If the perspective were already established as firmly loyal to one character or another, we'd interpret terms such as "liked" and "watched" differently. We could know that the primary character observes another closely enough to notice or interpret these things, or even that the original character is speculating. Since this book has carefully established a shifting point of view, however, we trust that these words identify changes in perspective.

Kitamura might have chosen one narrator for the entire story—either Cal or Riley—and stuck with him. But I think her choice is wise because it allows the story to circle the inside and outside of the mind and body in question. The transitions from character to character are like the transitions from describing the body to describing the mind.

This relationship between inner and outer world, and the circling perception of it, persists throughout the book. My theory is that the smooth transitioning between minds and bodies paves the way for a more profound transition that happens in just a few key moments but resonates throughout the rest of the story. Here's one moment:

At some point the fight with Rivera had become terrifyingly real. It had no semblance to a game. There were no rules or rounds or demarcations, there was no beginning or end. He stood in the middle of the fight. He looked out and it was like he couldn't see where it would end.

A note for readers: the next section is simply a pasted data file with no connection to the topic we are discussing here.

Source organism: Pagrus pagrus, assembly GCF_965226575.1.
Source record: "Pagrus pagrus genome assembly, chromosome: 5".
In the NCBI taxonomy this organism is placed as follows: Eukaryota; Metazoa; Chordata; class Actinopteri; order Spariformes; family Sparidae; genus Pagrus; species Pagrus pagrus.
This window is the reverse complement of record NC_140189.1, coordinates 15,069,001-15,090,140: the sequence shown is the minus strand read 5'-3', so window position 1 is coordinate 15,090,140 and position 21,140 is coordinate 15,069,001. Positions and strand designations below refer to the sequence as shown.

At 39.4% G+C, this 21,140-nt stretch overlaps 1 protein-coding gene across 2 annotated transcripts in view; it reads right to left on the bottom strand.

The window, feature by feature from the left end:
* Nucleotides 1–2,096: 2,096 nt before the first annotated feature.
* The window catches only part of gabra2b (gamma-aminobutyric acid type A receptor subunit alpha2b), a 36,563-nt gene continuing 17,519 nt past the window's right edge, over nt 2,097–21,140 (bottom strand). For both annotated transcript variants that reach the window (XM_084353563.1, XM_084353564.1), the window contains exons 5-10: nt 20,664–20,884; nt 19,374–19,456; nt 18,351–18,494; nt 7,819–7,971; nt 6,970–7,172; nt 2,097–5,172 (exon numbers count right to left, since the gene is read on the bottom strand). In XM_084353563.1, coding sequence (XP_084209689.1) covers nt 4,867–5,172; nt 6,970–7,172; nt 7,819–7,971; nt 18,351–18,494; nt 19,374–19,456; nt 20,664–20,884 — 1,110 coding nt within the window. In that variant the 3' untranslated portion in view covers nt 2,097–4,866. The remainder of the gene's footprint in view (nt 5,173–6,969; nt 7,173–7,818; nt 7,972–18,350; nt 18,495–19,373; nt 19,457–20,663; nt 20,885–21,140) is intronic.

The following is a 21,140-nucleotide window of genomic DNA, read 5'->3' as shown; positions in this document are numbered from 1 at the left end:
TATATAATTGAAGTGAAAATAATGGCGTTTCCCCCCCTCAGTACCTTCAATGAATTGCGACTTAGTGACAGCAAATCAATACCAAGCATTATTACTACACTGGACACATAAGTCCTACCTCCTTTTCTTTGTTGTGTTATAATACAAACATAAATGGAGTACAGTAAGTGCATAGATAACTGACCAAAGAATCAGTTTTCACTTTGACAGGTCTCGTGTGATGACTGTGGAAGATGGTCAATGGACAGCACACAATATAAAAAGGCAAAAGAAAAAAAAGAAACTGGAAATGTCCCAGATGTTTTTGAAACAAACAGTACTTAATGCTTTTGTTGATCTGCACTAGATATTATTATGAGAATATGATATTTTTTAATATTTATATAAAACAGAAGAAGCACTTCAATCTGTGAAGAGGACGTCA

As happens in the earlier passage, the body is used to express what is happening in the mind at the same time that the mind is used to express what is happening in the body.

However, a more paradoxical idea comes to light in these later passages as we transition from understanding the body in the fight to knowing the fight in the body:

He and Riley started training. They trained, and he felt the fight growing in his body. His head was clear for the first time in years. He thought that must be because of the fight. He found himself looking forward to it. He found himself thinking about it all the time. The promoter fixed the date. The fight was confirmed and the contracts signed. He looked at Riley. He could see how he was pleased.

The body is an actor just as it is acted upon. Even wilder, a thing is inside a thing that is inside the original.

This paradox of the sport existing inside body and the body existing inside the sport expands the reader's mind space and understanding of the world of the book. As Cal's body expands to encompass a huge idea, our brains expand to encompass the impossible concept.  

If Cal's body can contain this—the whole world of fighting—what else can it contain? I propose one more effect of these important transitions between mind and body, Cal and Riley, contained and containing: it's a way to enhance the implicit metaphor that the fight represents life itself. Kitamura doesn't spell this out for us—I agree it would be over the top to do so. Instead she creates the mind space possible for the reader to intuit it.

The smooth and careful transitions from brain to brain, brain to body, and body to world create an incredible and nuanced effect, enhancing the book's impact and making it resonate far beyond its (already interesting) subject matter.


Allison Wyss's stories have appeared in [PANK] MagazineThe Southeast ReviewThe Golden KeyMetazenMadHat (Mad Hatters’ Review)The Doctor T. J. Eckleburg Review, and Juked. She has an MFA from the University of Maryland. She tweets, mostly about writing, as @AllisonWyss.